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Snow Shovelling

Are you ready for a high-intensity workout? Because that’s what snow shovelling is

There is a reason why this time of year we see stories in the media about the potential health risks of snow shovelling – it is an intense form of exercise.

Take our recent snowfall. With temperatures hovering at or above zero, it made for wet, heavy snow. Moving that mushy stuff is equivalent to a hard-core gym workout with either high-volume weight training or high-intensity cardio. Especially if the plough went by and left that big pile at the end of your driveway.

Shovelling snow does burn as many calories, or more, as a hard workout – about 223 calories in 30 minutes, according to Harvard Medical School’s Calories Burned chart.

That’s because it is a full-body effort that engages your upper body (chest, shoulders, arms, and back), lower body (quads, hamstrings, and glutes), and, of course, your core.

So think twice

Before you jump up from the couch, shove on the big boots and coat and grab a shovel, consider the following:

  • Would you engage in a hard-core workout at the gym from such a cold start without even warming up first?
  • Are you physically even capable of doing such an intense workout, whether or not you are warmed up?

The answer to the first question should of course be no. And if the answer to the second is also no, take a serious minute or two to consider what you are about to do.

In February 2017, the Canadian Medical Association Journal reported the findings of a study to confirm the link between snow-shovelling and increased risk of heart attack. The study correlated reported snowfalls with rates of hospital admission or death due to a myocardial infarction (heart attack) by looking at hospital data from Quebec for the years 1981 to 2014.

Deeper the snow, greater the risk

The study found that, the deeper the snow, the more men were admitted for heart attacks. For example, for snowfalls of more than 20 cm, there was a 16 percent increase in hospital admissions for heart problems over days with no snow. For actual fatalities, the increase was 34 per cent. These cases were mostly men, not women. Even people who had no cardiovascular risk factors for heart attack, such as smoking or high blood pressure, faced that higher risk.

No follow-up was done with these thousands of cases to confirm the individual who suffered the heart attack actually had been shovelling snow – maybe they had just been wrestling a snow blower. But that makes the data no less compelling.

The takeaway is that you need to treat snow removal as you would a visit to the gym for any hard-core workout that’s going to leave you gasping, aching, and drenched in sweat.

It’s not just your heart

As chiropractors, we don’t see people with heart problems at our door. Instead, it’s the soft tissue and other spinal injuries that can also arise as a result of failure to prepare and listen to your body.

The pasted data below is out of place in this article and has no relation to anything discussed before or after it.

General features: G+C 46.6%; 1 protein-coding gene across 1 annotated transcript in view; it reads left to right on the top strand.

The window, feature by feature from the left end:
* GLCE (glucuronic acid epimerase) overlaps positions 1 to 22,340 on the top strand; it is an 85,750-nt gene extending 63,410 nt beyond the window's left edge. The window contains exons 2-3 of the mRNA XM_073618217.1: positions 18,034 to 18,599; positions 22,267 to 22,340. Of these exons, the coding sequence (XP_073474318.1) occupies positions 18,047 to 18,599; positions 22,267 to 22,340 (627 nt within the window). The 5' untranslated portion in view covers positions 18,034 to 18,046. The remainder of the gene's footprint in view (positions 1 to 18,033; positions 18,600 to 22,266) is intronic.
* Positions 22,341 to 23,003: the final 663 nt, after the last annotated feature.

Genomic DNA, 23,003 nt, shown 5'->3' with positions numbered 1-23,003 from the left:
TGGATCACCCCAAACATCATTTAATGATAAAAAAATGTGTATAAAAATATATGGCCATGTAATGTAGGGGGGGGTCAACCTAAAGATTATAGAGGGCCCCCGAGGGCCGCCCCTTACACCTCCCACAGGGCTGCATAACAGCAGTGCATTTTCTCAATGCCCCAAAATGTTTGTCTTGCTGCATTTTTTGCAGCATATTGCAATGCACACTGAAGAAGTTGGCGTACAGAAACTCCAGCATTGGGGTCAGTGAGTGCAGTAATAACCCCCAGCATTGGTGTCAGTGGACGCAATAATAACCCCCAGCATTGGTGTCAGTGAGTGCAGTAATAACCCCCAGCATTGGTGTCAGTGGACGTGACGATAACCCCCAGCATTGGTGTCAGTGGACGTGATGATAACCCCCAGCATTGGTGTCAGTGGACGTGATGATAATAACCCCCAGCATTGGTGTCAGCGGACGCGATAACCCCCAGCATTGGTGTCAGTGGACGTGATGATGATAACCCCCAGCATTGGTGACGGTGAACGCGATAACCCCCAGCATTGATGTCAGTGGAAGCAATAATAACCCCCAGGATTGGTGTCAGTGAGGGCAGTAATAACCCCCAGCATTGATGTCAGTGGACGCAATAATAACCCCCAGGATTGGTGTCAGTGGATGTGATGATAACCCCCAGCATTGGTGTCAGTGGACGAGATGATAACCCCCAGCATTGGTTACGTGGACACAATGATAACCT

A separate study in the U.S. found that, of some 195,100 individuals who were treated for snow-shovel related incidents in American emergency rooms during a 17-year period, the most common diagnosis was a soft-tissue injury (54.7 per cent) and the second, an injury to the lower back (34.3 per cent). These statistics don’t include the multitude of others who no doubt walked around for days in pain popping pills without bothering to visit an ER.

How can you avoid becoming a statistic?

  • Pick the right shovel: An ergonomic shovel with a curved handle and an adjustable handle length can minimize how much bending you need to do and ease the strain on both your knees and lower back.
  • Warm up … thoroughly: Just like you would at the gym, with some dynamic stretching, jumping jacks – any of those fun things that get the blood pumping. Because cold, stiff muscles are much more prone to injury.
  • Hydrate: It’s just as important in the winter as it is in the summer. Well-hydrated muscles are also less prone to injury.
  • Dress properly: Wear good boots and dress in layers so you can strip down as the exertion makes you sweaty.
  • Listen to your body: If you are gasping, having chest pains, seeing stars, or have a black haze encroaching on your vision, take a break. If the symptoms persist or get worse, call 911. These are not the only warning signs to watch for – check out Heart and Stroke for more on heart attack symptoms.
  • Stretch again: Just like at the gym, don’t leave worn muscles to tighten up into knots – do some post-workout stretching.
  • And do go to the gym: If you aren’t already, because nothing prepares you better for these challenging chores around the house than hitting the gym on a regular basis. Regular exercise is what keeps us capable of handling all that life dishes out without ending up bedridden in pain, or worse, at the ER.

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